April: The Month of ODing…
Whenever spring arrives, I rejoice that I survived another winter. Our spring started with a bang, with a full schedule of speaking engagements and film events I finished chemotherapy in the later part of March, Thank God. It really starting to wear me down and I counted down each treatment with anticipation. Now I can de-tox although my hair continues to fall out, my skin is hopelessly dry and red, and my feet have been numb and tingling since December (chemotherapy induced neuropathy). That being said, I think I survived chemo pretty well and I am so grateful that it is over. Yesterday I had a CT scan to check for evidence of metastases, and knock-on-wood that will be clear. I will hear next week
April came and as Organ donation awareness month, our schedules were full! It was the month of ODing or “organ donation”-ing through speaking engagements and film events. I had to squeeze it all in between doctors visits prior to my return to work on April 23.
To celebrate the end of chemo I headed to represent The Power of Two at the Fort Myers Film Festival in Florida, bringing my husband, Trent, with me for a few days of warmth and sunshine. For the first time in months, I shed sweaters, slapped on sunblock and enjoyed a swim in the Gulf of Mexico. With my immune system slowly returning, I was cautious as I walked with numb barefeet on the seashore and in the water, hoping no strange sea creature would bite or sting me. It was the warmest ocean water I had ever swam in (either that or this new layer of body fat is helping) and I frolicked around in the water humming one of my favorite Bob Dylan songs, “Yes to dance beneath the diamond sky with one hand waving free, silhouetted by the sea, circled by the circus sands, with all memory and fate driven deep beneath the waves.. ” with immense jubilation. The film festival put us up in a gorgeous hotel overlooking the ocean with western Florida’s dotted islands and riverways visible from our 9th floor suite apartment hotel room. The Power of Two we scheduled on the peak time of Saturday night and we were grateful that my brother in law’s parents (Andrew’s parents) who live in Fort Myers were able to attend. There were about 50-60 people in attendance and the film was well received with a very interactive Q&A session afterwards. My only regrets of the evening were that I learned the hard way that high heels and peripheral neuropathy don’t go well together. I almost twisted my ankle on several occasions just walking from the hotel to the car; thank goodness for Andrew’s mom who rescued me with a pair of her flats.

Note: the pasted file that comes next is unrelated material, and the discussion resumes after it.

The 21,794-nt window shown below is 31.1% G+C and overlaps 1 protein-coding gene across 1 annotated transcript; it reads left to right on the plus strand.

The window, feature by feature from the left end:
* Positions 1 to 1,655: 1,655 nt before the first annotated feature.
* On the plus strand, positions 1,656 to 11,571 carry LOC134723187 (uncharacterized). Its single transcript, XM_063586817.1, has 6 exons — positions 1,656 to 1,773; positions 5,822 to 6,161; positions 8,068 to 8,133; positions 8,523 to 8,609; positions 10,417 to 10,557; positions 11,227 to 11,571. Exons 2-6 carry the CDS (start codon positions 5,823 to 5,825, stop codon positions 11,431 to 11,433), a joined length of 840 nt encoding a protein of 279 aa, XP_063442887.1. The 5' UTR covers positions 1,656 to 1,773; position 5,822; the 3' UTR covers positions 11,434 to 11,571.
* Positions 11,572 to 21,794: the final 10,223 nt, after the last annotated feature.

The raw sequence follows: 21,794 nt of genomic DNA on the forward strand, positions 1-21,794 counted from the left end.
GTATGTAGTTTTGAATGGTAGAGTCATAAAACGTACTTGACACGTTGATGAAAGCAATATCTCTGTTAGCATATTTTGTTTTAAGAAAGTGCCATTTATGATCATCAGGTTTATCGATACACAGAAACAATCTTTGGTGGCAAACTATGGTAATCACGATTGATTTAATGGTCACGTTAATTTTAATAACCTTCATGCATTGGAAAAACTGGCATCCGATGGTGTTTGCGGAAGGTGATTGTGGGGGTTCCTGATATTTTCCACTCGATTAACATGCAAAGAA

On Sunday, March 25, we attended another documentary film called Ordinary Joe. It was about a regular guy- a roofer from New York- who was a Vietnam Vet and had developed compassion for the Vietnamese since his service days. Each year, he raises money and then goes to Vietnam for 2 months and travels around giving money to those in need- poor families, disabled people, orphans, children, etc. The film did a beautiful job of personal development, capturing Vietnam’s people and scenery and portraying a message that we all can make a difference. It was truly an inspiring film. Check out: www.ordinaryjoemovie.com.